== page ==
A Brief Stop at Ben Nevis Distillery

by Keith Savage · 4 comments


Ben Nevis Distillery, Fort William, Scotland

Given the number of streams pouring off the bens and munros of Scotland’s west highlands, it’s shocking to encounter such a dearth of distilleries here. In fact, you will find only one between Talisker on the Isle of Skye and Oban distillery in the town of the same name. It’s in that wide swath of the western highlands called Lochaber one will find unassuming Ben Nevis Distillery. The distillery sits at the foot of — you guessed it — Ben Nevis, Britain’s highest point, and provides a decent reason to visit Fort William.

I would venture that Ben Nevis distillery is not on many radars these days. The only reason I sought it out is the simple fact I’m trying to visit every distillery in Scotland and it was one of the few near my base in Lochaber. Despite my repeated attempts to set up a thorough visit, what you’ve come to expect of my whisky posts, zero communication came my way and I settled with a simple and quick visit after a day of hiking. So the caveat is that what follows are my surface impressions!

First impression of Ben Nevis distillery is that it could use a little attention. I’ve visited over 40 distilleries around Scotland and seen gleaming gems like Glenrothes, Balvenie, and Glengoyne that make the visitor experience a top priority. On the other hand, Ben Nevis’s visitor experience feels a bit obligatory, and the general vibe of the place is more like those industrial distilleries that keep their heads down and churn out the juice.

Inside, the tour was in progress and the day was nearly over, so I merely wandered among the wares. The distillery produces several blended whiskies like Dew of Ben Nevis in addition to a few single malts. There’s even one called McDonald’s Celebrated Traditional Ben Nevis, which purports to replicate the style of the original Ben Nevis whisky.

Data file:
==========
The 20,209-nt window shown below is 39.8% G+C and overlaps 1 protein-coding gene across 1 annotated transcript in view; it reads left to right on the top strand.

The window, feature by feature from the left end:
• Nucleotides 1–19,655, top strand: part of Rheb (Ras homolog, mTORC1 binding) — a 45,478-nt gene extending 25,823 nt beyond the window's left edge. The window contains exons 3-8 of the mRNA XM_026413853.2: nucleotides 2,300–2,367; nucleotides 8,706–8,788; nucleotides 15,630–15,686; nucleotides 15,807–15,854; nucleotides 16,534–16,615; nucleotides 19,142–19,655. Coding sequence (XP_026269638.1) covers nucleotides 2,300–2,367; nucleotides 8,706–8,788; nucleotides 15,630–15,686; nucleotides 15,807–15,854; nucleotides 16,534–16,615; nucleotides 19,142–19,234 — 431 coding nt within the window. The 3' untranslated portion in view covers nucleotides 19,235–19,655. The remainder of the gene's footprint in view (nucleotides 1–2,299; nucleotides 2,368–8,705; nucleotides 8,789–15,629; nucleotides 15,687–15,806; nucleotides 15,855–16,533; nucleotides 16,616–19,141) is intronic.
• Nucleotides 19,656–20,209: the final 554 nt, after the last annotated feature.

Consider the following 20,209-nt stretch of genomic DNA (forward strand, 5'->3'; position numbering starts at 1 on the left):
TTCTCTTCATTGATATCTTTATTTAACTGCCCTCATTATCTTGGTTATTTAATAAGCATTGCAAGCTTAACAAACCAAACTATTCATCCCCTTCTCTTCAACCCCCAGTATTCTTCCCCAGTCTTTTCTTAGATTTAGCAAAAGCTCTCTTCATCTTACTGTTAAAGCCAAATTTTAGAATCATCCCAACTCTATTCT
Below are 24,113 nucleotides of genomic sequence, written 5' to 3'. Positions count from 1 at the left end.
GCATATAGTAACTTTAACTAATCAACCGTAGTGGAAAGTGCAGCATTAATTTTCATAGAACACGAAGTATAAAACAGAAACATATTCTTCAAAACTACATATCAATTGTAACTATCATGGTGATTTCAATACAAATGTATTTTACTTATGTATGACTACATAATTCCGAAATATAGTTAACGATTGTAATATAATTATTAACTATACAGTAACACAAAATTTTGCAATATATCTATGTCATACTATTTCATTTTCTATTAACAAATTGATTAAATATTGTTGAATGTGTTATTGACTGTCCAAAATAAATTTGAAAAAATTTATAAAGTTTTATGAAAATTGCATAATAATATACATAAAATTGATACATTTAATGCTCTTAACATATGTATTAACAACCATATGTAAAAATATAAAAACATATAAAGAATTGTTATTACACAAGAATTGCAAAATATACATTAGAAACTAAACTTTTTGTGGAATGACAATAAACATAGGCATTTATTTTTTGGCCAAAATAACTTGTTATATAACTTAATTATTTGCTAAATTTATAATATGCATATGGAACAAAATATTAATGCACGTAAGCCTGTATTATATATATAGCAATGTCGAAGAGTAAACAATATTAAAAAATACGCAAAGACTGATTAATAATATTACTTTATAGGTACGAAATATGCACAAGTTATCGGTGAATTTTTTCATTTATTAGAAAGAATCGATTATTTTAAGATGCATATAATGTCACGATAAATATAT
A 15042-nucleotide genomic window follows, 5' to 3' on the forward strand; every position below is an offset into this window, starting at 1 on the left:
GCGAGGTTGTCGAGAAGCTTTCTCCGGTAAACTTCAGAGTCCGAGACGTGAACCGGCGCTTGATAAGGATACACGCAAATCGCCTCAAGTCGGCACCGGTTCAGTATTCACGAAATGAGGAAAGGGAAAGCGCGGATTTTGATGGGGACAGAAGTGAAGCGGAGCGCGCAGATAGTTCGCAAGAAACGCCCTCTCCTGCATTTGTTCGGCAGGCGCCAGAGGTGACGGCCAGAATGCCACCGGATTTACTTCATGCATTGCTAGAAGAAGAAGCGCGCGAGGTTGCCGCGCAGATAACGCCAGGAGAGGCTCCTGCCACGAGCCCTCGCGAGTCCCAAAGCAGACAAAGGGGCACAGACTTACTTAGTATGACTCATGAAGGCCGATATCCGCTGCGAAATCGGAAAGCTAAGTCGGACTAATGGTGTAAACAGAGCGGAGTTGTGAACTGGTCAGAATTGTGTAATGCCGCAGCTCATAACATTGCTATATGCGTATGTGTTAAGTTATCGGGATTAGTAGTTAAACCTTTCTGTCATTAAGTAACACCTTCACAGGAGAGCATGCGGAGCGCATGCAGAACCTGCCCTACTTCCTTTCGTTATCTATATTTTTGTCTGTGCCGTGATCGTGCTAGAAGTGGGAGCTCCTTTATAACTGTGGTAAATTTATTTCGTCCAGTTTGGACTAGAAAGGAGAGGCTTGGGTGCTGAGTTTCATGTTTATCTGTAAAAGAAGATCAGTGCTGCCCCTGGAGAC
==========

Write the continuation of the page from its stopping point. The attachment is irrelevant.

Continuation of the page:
The distillery was founded in 1825 by ‘Long John’ McDonald and underwent various mergers and bequeathments over the years. Ben Nevis closed in 1986 but was purchased by Japanese whisky company Nikka and reopened in 1991. This is Nikka’s only distillery in Scotland, and it’s unclear how well they’re doing managing it. Many believe the Ben Nevis bottlings from the 1980s are far and away the best and that the quality dropped off after Nikka took over.

I really didn’t want to leave without tasting Ben Nevis’s work, and I managed to convince the woman in charge of the whisky to give me a couple tasting pours. I haven’t seen Ben Nevis in my neck of the woods, and I had no idea what to expect. The McDonald’s dram was the color of polished oak with oranges, limes, and something like shoe polish and a hint of peat on the nose. On the palate I found dark chocolate, much more peat, and a decent finish reminiscent of black coffee. At 46% ABV it felt just right.

The Ben Nevis Ten Years Old is the distillery’s flagship bottle and reasonably priced to boot. The nose was rich with citrus fruits, probably oranges, and a hint of Sherry. The palate was all toffee, chocolate, and bittersweetness, but also an earthy tang that I quite liked. Visually, I actually like the simplicity of the bottle and label, which harken back to an earlier age of single malt. I picked up a bottle as my souvenir for the trip, and I’ve been enjoying it since Christmas.

Despite what I’ve heard about Ben Nevis’s whisky of late, I enjoyed the tastes I had. The distillery is situated so perfectly on the path from the Isle of Skye to Glasgow and Edinburgh that if it spent some time and money updating its facilities I’m sure it would reap a huge windfall. As it is, I fear many will miss it on their ramblings around Scotland.


CHIPNo Gravatar January 14, 2016 at 9:55 AM

KEITH:

IN PA, BEN NEVIS 10 YR. OLD SCOTCH IS $110. IS THIS WHAT YOU CALL REASONABLE??

Keith SavageNo Gravatar January 14, 2016 at 10:33 AM

No, Chip. At the distillery the same bottle was £32.50. I’ve never seen it in the USA, so it’s good to know it’s available if necessary.

KenNo Gravatar January 13, 2016 at 8:04 PM

I’d love to see this part of Scotland. Through the kindness of someone who’d been there I can say that the Ben Nevis 10 y/o is a very pleasant dram. I’d like to pick up a bottle on my next trip to Scotland.

HillaryNo Gravatar January 13, 2016 at 2:14 PM

Plan on stopping in Fort William on a trip this summer – may have to see this!

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